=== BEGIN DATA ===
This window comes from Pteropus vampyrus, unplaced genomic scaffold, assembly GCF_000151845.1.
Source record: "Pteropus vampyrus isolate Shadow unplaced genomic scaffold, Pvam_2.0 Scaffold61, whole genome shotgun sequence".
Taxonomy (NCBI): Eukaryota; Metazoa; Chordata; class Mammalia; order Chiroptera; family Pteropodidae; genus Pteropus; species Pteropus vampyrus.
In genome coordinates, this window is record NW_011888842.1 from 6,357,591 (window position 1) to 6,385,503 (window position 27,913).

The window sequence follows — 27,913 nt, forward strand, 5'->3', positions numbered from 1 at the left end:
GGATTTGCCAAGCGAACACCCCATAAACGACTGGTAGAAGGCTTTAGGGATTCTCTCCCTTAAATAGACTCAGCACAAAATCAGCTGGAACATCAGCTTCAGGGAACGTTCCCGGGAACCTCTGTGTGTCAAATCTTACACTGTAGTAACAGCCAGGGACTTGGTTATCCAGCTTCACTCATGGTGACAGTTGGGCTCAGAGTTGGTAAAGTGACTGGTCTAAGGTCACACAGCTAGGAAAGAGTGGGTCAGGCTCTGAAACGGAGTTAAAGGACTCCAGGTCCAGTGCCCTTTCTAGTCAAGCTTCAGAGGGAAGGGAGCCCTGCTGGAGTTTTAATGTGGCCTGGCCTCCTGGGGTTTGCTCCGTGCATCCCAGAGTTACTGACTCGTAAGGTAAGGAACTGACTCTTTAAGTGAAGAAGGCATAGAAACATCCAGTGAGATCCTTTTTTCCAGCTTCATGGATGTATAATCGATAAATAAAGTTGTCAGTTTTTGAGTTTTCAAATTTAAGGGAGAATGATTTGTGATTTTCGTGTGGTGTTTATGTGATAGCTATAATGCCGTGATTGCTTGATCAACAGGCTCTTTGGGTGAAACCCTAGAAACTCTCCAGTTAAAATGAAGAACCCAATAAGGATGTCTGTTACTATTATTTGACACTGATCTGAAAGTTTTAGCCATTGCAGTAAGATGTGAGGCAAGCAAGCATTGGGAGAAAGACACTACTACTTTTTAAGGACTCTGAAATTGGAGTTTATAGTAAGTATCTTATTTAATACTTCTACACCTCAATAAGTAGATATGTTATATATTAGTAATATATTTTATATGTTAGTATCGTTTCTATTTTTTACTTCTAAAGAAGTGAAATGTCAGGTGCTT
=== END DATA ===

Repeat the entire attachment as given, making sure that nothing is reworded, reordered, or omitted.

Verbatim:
This window comes from Pteropus vampyrus, unplaced genomic scaffold, assembly GCF_000151845.1.
Source record: "Pteropus vampyrus isolate Shadow unplaced genomic scaffold, Pvam_2.0 Scaffold61, whole genome shotgun sequence".
Taxonomy (NCBI): Eukaryota; Metazoa; Chordata; class Mammalia; order Chiroptera; family Pteropodidae; genus Pteropus; species Pteropus vampyrus.
In genome coordinates, this window is record NW_011888842.1 from 6,357,591 (window position 1) to 6,385,503 (window position 27,913).

The window sequence follows — 27,913 nt, forward strand, 5'->3', positions numbered from 1 at the left end:
GGATTTGCCAAGCGAACACCCCATAAACGACTGGTAGAAGGCTTTAGGGATTCTCTCCCTTAAATAGACTCAGCACAAAATCAGCTGGAACATCAGCTTCAGGGAACGTTCCCGGGAACCTCTGTGTGTCAAATCTTACACTGTAGTAACAGCCAGGGACTTGGTTATCCAGCTTCACTCATGGTGACAGTTGGGCTCAGAGTTGGTAAAGTGACTGGTCTAAGGTCACACAGCTAGGAAAGAGTGGGTCAGGCTCTGAAACGGAGTTAAAGGACTCCAGGTCCAGTGCCCTTTCTAGTCAAGCTTCAGAGGGAAGGGAGCCCTGCTGGAGTTTTAATGTGGCCTGGCCTCCTGGGGTTTGCTCCGTGCATCCCAGAGTTACTGACTCGTAAGGTAAGGAACTGACTCTTTAAGTGAAGAAGGCATAGAAACATCCAGTGAGATCCTTTTTTCCAGCTTCATGGATGTATAATCGATAAATAAAGTTGTCAGTTTTTGAGTTTTCAAATTTAAGGGAGAATGATTTGTGATTTTCGTGTGGTGTTTATGTGATAGCTATAATGCCGTGATTGCTTGATCAACAGGCTCTTTGGGTGAAACCCTAGAAACTCTCCAGTTAAAATGAAGAACCCAATAAGGATGTCTGTTACTATTATTTGACACTGATCTGAAAGTTTTAGCCATTGCAGTAAGATGTGAGGCAAGCAAGCATTGGGAGAAAGACACTACTACTTTTTAAGGACTCTGAAATTGGAGTTTATAGTAAGTATCTTATTTAATACTTCTACACCTCAATAAGTAGATATGTTATATATTAGTAATATATTTTATATGTTAGTATCGTTTCTATTTTTTACTTCTAAAGAAGTGAAATGTCAGGTGCTT